Here are my guests since the last Time Well Spent:
And here are the currently ungated podcasts all in one place.
Over to you
Comments are open to all for this post, so if you have more reading/listening suggestions or tips on who I should be talking to, what I really should be writing for you, or just missed your chance to sound off in the survey, lay it on me.
Many of you have long since noticed that Substack remains down-home enough that you can simply reply to my mailings and it comes directly to me. I love those informal little notes people fire off upon finishing one of my deep-dive posts. Please feel free to keep them coming. The free-form sections of this survey were fun though because people I don’t think I’d usually hear from sounded off, including some who might not have said what they did with their reply email attached. For your entertainment, here are a few memorable notes and recurrent themes:
Follow your instincts. What I like is that you seem unfazed when your priors lead you to the unpopular side of controversies. I suppose that irascibility goes hand in hand with being opposed to following the diktats of cancel culture.
Love your great work, your fearlessness and your general friendliness Razib.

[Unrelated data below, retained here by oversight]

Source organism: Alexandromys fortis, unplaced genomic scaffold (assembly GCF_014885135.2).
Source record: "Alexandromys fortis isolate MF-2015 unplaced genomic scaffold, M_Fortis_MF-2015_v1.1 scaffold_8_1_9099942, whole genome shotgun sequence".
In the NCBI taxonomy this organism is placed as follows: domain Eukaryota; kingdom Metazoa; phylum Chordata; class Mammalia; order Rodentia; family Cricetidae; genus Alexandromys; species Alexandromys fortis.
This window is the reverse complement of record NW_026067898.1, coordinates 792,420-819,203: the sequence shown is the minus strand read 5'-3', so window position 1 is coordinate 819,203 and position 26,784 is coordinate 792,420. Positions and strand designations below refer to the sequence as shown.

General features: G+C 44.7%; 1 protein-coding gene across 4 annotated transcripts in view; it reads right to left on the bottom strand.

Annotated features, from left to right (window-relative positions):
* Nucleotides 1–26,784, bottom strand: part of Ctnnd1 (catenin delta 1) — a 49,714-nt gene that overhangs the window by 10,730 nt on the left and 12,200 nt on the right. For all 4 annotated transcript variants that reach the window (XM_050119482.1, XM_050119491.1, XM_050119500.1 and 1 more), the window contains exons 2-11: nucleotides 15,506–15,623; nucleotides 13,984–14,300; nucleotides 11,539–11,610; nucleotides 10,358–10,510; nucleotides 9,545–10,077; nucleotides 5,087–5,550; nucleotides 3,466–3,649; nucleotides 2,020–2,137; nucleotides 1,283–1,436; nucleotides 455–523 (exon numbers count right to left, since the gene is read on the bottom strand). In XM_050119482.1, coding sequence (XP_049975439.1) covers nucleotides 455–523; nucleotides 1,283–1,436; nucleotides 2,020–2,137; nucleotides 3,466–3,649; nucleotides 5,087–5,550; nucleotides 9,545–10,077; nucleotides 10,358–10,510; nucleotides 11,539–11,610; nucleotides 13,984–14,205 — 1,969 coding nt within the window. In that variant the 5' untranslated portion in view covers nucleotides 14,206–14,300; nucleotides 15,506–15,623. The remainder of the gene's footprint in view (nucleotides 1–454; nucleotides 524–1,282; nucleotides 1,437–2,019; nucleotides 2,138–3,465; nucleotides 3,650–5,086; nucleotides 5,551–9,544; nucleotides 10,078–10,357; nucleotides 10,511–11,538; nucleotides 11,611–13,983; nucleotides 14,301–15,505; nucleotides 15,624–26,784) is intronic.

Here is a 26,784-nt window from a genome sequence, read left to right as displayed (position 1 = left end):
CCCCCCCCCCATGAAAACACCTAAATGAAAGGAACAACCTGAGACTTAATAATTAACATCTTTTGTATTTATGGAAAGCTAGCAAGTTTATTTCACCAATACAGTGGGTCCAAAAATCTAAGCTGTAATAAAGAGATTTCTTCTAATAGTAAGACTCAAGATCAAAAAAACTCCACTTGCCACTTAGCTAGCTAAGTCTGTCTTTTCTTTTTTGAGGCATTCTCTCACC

Keep up the good work! I appreciate your fearlessness to discuss topics that send most people cowering in terror.
Multiple free subscribers informed me that my value to them was more on the order of $1, $2 or the $5 per month I originally charged. A couple of notes. I’ve heard Chris Best explain that Substack had to force the minimum floor of $5 per month because writers are so prone to undervaluing their output. They had writers wanting to charge 25 cents per month.
One respondent said Eight dollars a month is a lot for me - I pay every couple months and binge the archive. I want to explicitly endorse this approach. Many subscribers do this and this is absolutely how I would have done it at other points in my life. As for the person complaining that it is no longer $5 per month like it was when they first subscribed, the cool thing in Substack’s current model is that for the early adopters who haven’t bailed, it actually still is $5/month now and forever.
Some of the input was just enjoyable for the specificity of the detail included.
Come to Australia!
Being 84, I didn't know how to get your podcasts going, but thanks to a tip from Razib I'm chewing them all up starting from the beginning.